Representative Val Demings (D., Fla.) is preparing to challenge Republican Marco Rubio for his Florida Senate seat next year.
Demings has been deliberating between running for governor or senator but ultimately decided to pursue the latter position, several Democrats familiar with her thinking told Politico.
“I would’ve supported her running for governor, but this is the right fit for her and for us,” said Alex Sink, a former Florida chief financial officer and 2010 gubernatorial candidate, who is now a senator in the state legislature.
“She’s going to draw a contrast between who she is and how she represents Florida vs. Marco Rubio, who a lot of people where I live never see him,” Sink noted.
Sink said she recently had a phone conversation with Demings and activists with Ruth’s List, the pro-abortion organization headquartered in Florida. She believes Demings is the best choice and representative for the Democrats as they try to solidify a strong majority in the U.S. Senate in the coming election cycle.
Demings, 64, was first elected to the House of Representatives in 2016 from Orlando after serving as Orlando’s first black female chief of police. Demings landed in the national spotlight after she charged President Donald Trump with wrong doing as the only non-attorney on the first House impeachment committee. For her background in law enforcement and as a person of color, then candidate Joe Biden considered Demings as a potential running mate for the 2020 Democratic ticket.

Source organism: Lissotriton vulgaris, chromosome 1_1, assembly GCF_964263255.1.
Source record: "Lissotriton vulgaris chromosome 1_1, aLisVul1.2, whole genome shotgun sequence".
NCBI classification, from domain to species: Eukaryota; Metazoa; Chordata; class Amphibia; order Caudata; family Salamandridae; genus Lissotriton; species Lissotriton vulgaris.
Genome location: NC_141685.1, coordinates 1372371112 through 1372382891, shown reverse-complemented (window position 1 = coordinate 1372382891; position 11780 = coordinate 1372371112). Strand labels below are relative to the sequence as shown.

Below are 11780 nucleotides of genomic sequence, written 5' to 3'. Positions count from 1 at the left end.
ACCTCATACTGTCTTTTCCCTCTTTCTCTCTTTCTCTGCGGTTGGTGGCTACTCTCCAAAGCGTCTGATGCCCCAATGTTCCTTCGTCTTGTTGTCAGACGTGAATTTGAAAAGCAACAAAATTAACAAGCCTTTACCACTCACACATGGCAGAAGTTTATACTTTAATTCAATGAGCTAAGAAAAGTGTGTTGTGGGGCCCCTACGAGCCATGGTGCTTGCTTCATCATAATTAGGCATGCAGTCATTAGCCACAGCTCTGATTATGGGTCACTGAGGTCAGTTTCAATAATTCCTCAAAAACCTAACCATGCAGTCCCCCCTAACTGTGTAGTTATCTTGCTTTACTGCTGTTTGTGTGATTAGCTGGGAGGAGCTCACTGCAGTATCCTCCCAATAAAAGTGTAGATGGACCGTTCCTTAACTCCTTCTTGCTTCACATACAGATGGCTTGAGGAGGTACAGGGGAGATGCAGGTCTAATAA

Demings has grown reportedly grown frustrated with the leadership of GOP Governor Ron DeSantis and the “obstruction” of Republicans in the House.
“If I had to point to one thing, I think it’s the Covid bill and the way Republicans voted against it for no good reason,” Demings’ adviser said of her opinion on congressional partisan politics. “That really helped push her over the edge. She also had this huge fight with [Ohio Republican Rep.] Jim Jordan and it brought that into focus. This fight is in Washington and it’s the right fight for her to continue.”
While Demings claims Republicans weren’t motivated to help those hurt by COVID, most Republicans who voted against the relief bill objected to the billions in government spending that was included despite a tenuous — or non-existent — connection to combatting the pandemic. For example, the bill provided $86 billion to bail out public employee pension systems that were in some cases insolvent for decades before the pandemic.
Rubio’s competitive record of electability includes two won statewide general election races, posing a difficult obstacle for Demings to overcome. The sitting senator is a bilingual incumbent who appeals to Florida’s Hispanic demographic, a voting bloc which strongly supported the GOP in 2020 despite pundit and pollster predictions.
Hispanic people comprise about 17 percent of the state’s registered voters and African-Americans comprise about 14 percent.
The Collective Pac, founded to bolster Democratic black candidates, backed former candidate for Florida governor Andrew Gillum and is now working to propel Demings to the finish line for the U.S. Senate seat.
Democrats in the state are revamping voter registration drives in the state to ensure better performance prospects for future elections.